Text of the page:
Thursday, September 4, 2014

A Picture for a Memory

I saw this picture tonight. The weather again very similar to a wonderful night thirty two years ago in the shadow of the monument here. A memory that never leaves. David, recently back from his first cruise on the Archer Fish, and I exploring our new area on a calm early September Friday night. I don't even think I had started yet at Lawrence and Memorial Hospital.
The summer had been hot, August the hottest after a cool start in June. David assigned to the sub the end of July; the first of August he flew out of New London Airport to meet his crew in Rome, a Med run, they called it. We stayed awake all night before the flight, talking in the still of the dark, about almost every thing. I knew I could sleep after he boarded the long international flight; slumber that night wasn't important. We got to the airport to find the flight had been postponed twelve hours. The rush drained and dragged us home to sleep all day in the sunny heat hidden by venetian blinds. The actual good bye wilted by the earlier one.
A month later, I rode on the captain's boat out the Thames to the Long Island Sound, with other wives, to escort the huge black boat boasting the lei we made for the coning tower. I had been in an accident in that month, unharmed, but totaled our car. I spent so many lonely nights, even though in my typical fashion I threw myself into wives club, church, spending time with new friends. A friend visited. I drove us home, when the accident happened in the Poconos. David adjusted to cranking, working in the kitchen that all new crew members had to do for the first three months. His fingers showed deep fissures from washing all the pots and pans and peeling potatoes.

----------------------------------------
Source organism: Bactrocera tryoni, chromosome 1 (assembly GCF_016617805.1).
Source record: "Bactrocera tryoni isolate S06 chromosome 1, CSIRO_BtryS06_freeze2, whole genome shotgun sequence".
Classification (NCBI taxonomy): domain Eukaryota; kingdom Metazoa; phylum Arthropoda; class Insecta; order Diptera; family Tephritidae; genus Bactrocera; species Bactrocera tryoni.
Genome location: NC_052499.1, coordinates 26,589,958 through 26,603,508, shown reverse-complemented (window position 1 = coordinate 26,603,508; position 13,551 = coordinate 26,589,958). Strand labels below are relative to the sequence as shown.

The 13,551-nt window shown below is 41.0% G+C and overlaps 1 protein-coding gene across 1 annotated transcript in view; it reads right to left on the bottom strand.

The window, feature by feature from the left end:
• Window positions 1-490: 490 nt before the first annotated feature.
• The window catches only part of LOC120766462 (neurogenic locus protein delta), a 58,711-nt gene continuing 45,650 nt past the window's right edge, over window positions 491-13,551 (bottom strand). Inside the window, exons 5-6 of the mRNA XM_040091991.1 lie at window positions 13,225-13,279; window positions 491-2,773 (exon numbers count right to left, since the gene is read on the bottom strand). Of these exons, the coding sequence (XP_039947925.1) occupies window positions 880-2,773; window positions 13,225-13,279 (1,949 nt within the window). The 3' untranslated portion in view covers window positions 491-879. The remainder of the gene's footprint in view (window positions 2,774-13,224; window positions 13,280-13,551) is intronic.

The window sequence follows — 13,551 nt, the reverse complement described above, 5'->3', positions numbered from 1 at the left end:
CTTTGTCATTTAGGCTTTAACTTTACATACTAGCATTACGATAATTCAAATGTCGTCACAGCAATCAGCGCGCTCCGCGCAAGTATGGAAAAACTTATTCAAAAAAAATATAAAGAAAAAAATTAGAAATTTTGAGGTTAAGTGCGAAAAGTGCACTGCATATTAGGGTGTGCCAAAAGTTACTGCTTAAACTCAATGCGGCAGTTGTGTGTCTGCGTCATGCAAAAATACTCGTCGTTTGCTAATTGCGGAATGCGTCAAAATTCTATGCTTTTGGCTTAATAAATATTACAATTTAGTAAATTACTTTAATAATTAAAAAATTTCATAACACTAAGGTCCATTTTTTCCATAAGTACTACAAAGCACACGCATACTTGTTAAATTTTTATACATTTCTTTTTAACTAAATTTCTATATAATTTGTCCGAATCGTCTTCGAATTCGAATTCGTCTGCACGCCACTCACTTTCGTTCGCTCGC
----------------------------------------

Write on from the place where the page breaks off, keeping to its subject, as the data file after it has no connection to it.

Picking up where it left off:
I had a job, but the orientation started mid September, almost like school. I was free when David came home to our apartment in Uncasville. He, too, had off time since the sub finished a five month Med run.
This night, we wandered around Fort Griswold. The fort perched on a hill overlooking the Thames. We sat on a 'ha-ha' wall, one of those stone walls built into the hill with dirt behind it. The low sun reflected off the river behind David's head as we faced each other. Separation lived in our relationship as a sailor and the waiting woman. David's eyes with his words dove into the depth of his love for me. That memory stayed me through many of the hardships marriages encounter. Magical gazes a girl of twenty one or fifty three treasures forever .

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